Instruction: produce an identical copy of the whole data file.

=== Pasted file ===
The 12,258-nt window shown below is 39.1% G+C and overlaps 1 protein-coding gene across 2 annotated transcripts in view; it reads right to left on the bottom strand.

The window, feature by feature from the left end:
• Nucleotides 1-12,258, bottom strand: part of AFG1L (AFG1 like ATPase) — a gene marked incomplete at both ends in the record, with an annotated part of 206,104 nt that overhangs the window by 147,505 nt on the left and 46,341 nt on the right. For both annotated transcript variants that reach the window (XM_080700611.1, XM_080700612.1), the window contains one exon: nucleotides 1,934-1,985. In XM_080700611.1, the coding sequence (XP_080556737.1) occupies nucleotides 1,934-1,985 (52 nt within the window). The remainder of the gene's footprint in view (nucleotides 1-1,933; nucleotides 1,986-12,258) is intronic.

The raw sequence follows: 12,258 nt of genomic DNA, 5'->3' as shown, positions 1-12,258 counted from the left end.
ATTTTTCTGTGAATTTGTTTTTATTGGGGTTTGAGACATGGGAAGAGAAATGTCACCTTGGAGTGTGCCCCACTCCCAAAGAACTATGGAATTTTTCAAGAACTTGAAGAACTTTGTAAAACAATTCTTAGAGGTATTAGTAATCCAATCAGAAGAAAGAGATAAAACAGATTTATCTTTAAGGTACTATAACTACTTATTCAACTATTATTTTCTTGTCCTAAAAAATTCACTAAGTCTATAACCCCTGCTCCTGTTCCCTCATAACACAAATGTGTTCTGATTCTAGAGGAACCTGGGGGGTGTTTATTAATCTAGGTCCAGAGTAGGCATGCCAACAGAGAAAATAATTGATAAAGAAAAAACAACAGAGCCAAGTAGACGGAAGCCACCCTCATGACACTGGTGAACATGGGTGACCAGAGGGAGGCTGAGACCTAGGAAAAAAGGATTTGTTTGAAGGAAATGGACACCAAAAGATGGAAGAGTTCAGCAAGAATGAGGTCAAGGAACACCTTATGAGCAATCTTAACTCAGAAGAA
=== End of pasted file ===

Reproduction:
The 12,258-nt window shown below is 39.1% G+C and overlaps 1 protein-coding gene across 2 annotated transcripts in view; it reads right to left on the bottom strand.

The window, feature by feature from the left end:
• Nucleotides 1-12,258, bottom strand: part of AFG1L (AFG1 like ATPase) — a gene marked incomplete at both ends in the record, with an annotated part of 206,104 nt that overhangs the window by 147,505 nt on the left and 46,341 nt on the right. For both annotated transcript variants that reach the window (XM_080700611.1, XM_080700612.1), the window contains one exon: nucleotides 1,934-1,985. In XM_080700611.1, the coding sequence (XP_080556737.1) occupies nucleotides 1,934-1,985 (52 nt within the window). The remainder of the gene's footprint in view (nucleotides 1-1,933; nucleotides 1,986-12,258) is intronic.

The raw sequence follows: 12,258 nt of genomic DNA, 5'->3' as shown, positions 1-12,258 counted from the left end.
ATTTTTCTGTGAATTTGTTTTTATTGGGGTTTGAGACATGGGAAGAGAAATGTCACCTTGGAGTGTGCCCCACTCCCAAAGAACTATGGAATTTTTCAAGAACTTGAAGAACTTTGTAAAACAATTCTTAGAGGTATTAGTAATCCAATCAGAAGAAAGAGATAAAACAGATTTATCTTTAAGGTACTATAACTACTTATTCAACTATTATTTTCTTGTCCTAAAAAATTCACTAAGTCTATAACCCCTGCTCCTGTTCCCTCATAACACAAATGTGTTCTGATTCTAGAGGAACCTGGGGGGTGTTTATTAATCTAGGTCCAGAGTAGGCATGCCAACAGAGAAAATAATTGATAAAGAAAAAACAACAGAGCCAAGTAGACGGAAGCCACCCTCATGACACTGGTGAACATGGGTGACCAGAGGGAGGCTGAGACCTAGGAAAAAAGGATTTGTTTGAAGGAAATGGACACCAAAAGATGGAAGAGTTCAGCAAGAATGAGGTCAAGGAACACCTTATGAGCAATCTTAACTCAGAAGAA